NEWS FROM THE CELTIC LEAGUE
There may be some new evidence in relation to the suspected collision between a submarine and a motor fishing vessel in the Irish Sea off the west coast of the Isle of Man two weeks ago.
The Celtic League has had reports that the damaged net from the Co. Down trawler Karen has been recovered so analysis of this may provide more accurate data about what Nation was responsible for the incident.
It seems unlikely the Karen’s net was in contact with the main body of the submarine, it is more likely to have been a towed array (listening or communication) device which can stretch out behind the vessel.
The towed array when deployed can be a considerable distance away from the submarine and not always directly astern of the vessel depending on how it is manoeuvring at the time.
The ‘techy’ end of the towed array can also be quite substantial as was evidenced some years ago when an Irish vessel actually recovered a metal box shaped object almost eight feet long and several feet wide. Identified from its marking as belonging to a United States submarine the US swiftly recovered the secret equipment with the acquiescence of Irish military authorities.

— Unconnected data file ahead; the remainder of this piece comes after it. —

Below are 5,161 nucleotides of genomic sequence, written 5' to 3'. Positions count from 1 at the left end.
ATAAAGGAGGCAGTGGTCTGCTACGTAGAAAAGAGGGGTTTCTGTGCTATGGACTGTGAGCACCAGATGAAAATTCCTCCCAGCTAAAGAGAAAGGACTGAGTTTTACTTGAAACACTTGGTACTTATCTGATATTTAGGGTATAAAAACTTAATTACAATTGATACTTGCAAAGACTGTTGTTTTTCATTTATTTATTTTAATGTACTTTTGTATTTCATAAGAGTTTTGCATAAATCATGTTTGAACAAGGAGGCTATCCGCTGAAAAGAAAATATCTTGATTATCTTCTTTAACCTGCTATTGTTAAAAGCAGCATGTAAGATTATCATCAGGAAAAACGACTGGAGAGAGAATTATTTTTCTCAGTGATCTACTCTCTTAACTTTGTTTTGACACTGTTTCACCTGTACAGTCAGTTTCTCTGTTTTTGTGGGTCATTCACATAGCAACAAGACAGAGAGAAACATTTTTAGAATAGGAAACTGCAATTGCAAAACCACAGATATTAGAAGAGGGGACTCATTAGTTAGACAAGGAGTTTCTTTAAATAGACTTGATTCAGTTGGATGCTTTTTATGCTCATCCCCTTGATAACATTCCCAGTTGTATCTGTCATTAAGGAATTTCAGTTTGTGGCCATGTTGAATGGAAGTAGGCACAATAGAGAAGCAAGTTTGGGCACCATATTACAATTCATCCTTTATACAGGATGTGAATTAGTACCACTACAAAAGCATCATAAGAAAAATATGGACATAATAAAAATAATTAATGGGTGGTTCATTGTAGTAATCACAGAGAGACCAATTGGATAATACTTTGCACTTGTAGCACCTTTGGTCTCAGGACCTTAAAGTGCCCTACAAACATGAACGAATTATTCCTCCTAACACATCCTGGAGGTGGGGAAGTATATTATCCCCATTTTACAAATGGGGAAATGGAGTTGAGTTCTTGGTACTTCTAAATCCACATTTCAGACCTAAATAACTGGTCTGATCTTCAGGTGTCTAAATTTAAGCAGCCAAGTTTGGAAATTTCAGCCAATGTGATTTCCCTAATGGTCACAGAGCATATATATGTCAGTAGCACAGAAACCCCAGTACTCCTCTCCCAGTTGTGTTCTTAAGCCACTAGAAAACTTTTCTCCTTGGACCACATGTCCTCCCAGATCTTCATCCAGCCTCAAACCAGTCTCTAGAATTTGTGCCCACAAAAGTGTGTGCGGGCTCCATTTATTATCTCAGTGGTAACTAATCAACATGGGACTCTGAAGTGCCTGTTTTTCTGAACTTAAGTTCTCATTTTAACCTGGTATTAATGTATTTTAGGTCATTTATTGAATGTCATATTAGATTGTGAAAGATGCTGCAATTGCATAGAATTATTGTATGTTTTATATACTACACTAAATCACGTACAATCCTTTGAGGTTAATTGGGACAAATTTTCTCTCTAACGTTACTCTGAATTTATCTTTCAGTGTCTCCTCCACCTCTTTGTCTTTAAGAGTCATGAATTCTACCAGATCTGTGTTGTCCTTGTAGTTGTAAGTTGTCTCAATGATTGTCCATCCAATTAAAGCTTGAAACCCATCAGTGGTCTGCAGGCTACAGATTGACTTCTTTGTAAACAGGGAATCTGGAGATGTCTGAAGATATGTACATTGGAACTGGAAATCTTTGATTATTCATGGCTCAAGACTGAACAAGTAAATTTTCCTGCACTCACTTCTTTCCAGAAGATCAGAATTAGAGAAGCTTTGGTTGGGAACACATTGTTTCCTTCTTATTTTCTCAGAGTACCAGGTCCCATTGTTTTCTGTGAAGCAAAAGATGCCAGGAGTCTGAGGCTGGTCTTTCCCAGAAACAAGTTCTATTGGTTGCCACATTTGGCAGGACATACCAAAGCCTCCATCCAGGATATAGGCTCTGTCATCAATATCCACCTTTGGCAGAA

On many NATO submarines the towed array is deployed out of a cone shaped protrusion on the stern of the vessel directly behind the propellers. On Russian submarines (such as the Akula and Typhoon class) the device is mounted in a distinctive fin with a bulbous shaped housing which made the Russian vessels easily identifiable from NATO counterparts. Recent NATO types like the Royal Navy Astute and the US ballistic missile (James Madison class) vessels, however, now also now sport a fin mounting, for manoeuvring.
J B Moffatt (Mr)
Director of Information
(Please note that replies to correspondence received by the League and posted on CL News are usually scanned hard copies. Obviously every effort is made to ensure the scanning process is accurate but sometimes errors do occur.)
ISSUED BY THE CELTIC LEAGUE INFORMATION SERVICE.
The Celtic League has branches in the six Celtic Countries. It works to promote cooperation between these countries and campaigns on a broad range of political, cultural and environmental matters. It highlights human rights abuse, monitors all military activity and focuses on socio-economic issues
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